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Bishop Joseph Butler and Wang Yangming

A Comparative Study of Their Moral Vision and View of Conscience

Peter T.C. Chang

This book is a comparative study of the Anglican Bishop Joseph Butler’s and Neo-Confucianist Wang Yangming’s ethical enterprise. It first analyses, within their respective historical context, the two thinkers’ overarching worldviews and their seminal conception of conscience / liang-chih as a person's supreme moral guide. The English bishop and the Chinese philosopher-military general are then brought into dialogue by way of a comparing and contrasting of their distinct religious-philosophical traditions. In addition, Butler and Wang will be placed in a hypothetical encounter to explore how they, and by proxy Christianity and Confucianism, would critically appraise each other’s spiritual and sociopolitical endeavor. The end purpose of this study is to enhance our perception of the intriguing similarities and complex differences that exist between these two Axial Age civilizations. The author argues that dissonances notwithstanding, Butler and Wang share core values, consonances that could and should set the tone for an amiable Christian-Confucian co-existence.
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Chapter 1: Introduction

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Chapter 1 Introduction

Human communities exist on the basis of accepted rules governing behavior. Yet ascertaining what constitutes the appropriate code of conduct remains a contentious subject for any society. The collective body has to deal with disputed questions ranging from a person’s particular choice of practices (e.g., abortion or polygamy) to general conceptual debates over belief systems (e.g., whether the moral order is predetermined by God). Through the ages, diverse philosophical and religious traditions, such as those of Ancient Egypt and Greece, the Judeo-Christian traditions, as well as Islam, Hinduism, Buddhism, and Confucianism, have sought to discern the values needed to maintain a stable and harmonious communal order. In the earliest parts of their history, the world’s major traditions in the relative isolation of their respective contexts formulated specific moral values considered essential for their particular community’s well-being. While largely oblivious to each other’s efforts, the various traditions did not make their advances in moral formation completely without external influences. Historical studies, textual analysis, and anthropological research have uncovered evidence of lending and borrowing between traditions as they developed their moral ideas. St. Paul’s systemization of Christian theology is a case in point, as Greek philosophical influence is clearly discernible.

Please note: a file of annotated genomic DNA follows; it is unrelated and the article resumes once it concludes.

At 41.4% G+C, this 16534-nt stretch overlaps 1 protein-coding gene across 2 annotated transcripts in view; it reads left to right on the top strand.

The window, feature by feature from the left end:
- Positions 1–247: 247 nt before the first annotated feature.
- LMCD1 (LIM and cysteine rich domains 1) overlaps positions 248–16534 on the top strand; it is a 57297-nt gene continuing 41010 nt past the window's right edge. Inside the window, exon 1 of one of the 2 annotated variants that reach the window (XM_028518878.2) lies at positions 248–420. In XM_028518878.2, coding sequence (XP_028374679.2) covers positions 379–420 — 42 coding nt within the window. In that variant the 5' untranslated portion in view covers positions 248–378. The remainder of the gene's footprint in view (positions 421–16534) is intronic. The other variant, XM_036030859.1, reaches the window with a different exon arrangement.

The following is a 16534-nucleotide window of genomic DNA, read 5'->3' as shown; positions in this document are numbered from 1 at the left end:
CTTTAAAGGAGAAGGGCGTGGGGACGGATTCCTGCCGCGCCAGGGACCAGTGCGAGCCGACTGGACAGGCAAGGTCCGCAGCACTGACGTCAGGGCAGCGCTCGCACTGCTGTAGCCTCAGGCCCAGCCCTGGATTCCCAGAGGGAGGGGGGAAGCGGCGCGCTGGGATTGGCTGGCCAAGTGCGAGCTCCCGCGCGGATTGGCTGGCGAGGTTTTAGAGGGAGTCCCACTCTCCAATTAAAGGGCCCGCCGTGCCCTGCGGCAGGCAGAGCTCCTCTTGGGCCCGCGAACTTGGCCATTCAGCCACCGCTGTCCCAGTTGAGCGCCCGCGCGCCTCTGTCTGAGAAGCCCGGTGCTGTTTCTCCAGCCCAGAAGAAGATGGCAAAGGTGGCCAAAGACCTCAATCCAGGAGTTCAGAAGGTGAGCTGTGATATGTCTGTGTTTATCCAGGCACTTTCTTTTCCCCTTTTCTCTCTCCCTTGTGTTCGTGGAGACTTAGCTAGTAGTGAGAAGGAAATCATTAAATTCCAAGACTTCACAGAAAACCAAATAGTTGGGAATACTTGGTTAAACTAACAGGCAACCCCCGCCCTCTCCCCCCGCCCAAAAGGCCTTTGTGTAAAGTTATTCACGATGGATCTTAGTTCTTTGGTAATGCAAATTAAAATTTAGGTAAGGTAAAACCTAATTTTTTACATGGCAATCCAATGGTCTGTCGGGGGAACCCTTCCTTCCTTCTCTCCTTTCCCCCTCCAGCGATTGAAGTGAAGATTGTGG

To be sure, these cross-cultural exchanges in their earliest forms were mostly local interactions between neighboring traditions, e.g., the ancient Egyptians and the Hebrew faith, Christianity and Greek philosophy, Hinduism and Buddhism, and Confucianism and Taoism. Later, however, these interactions began to take on an...

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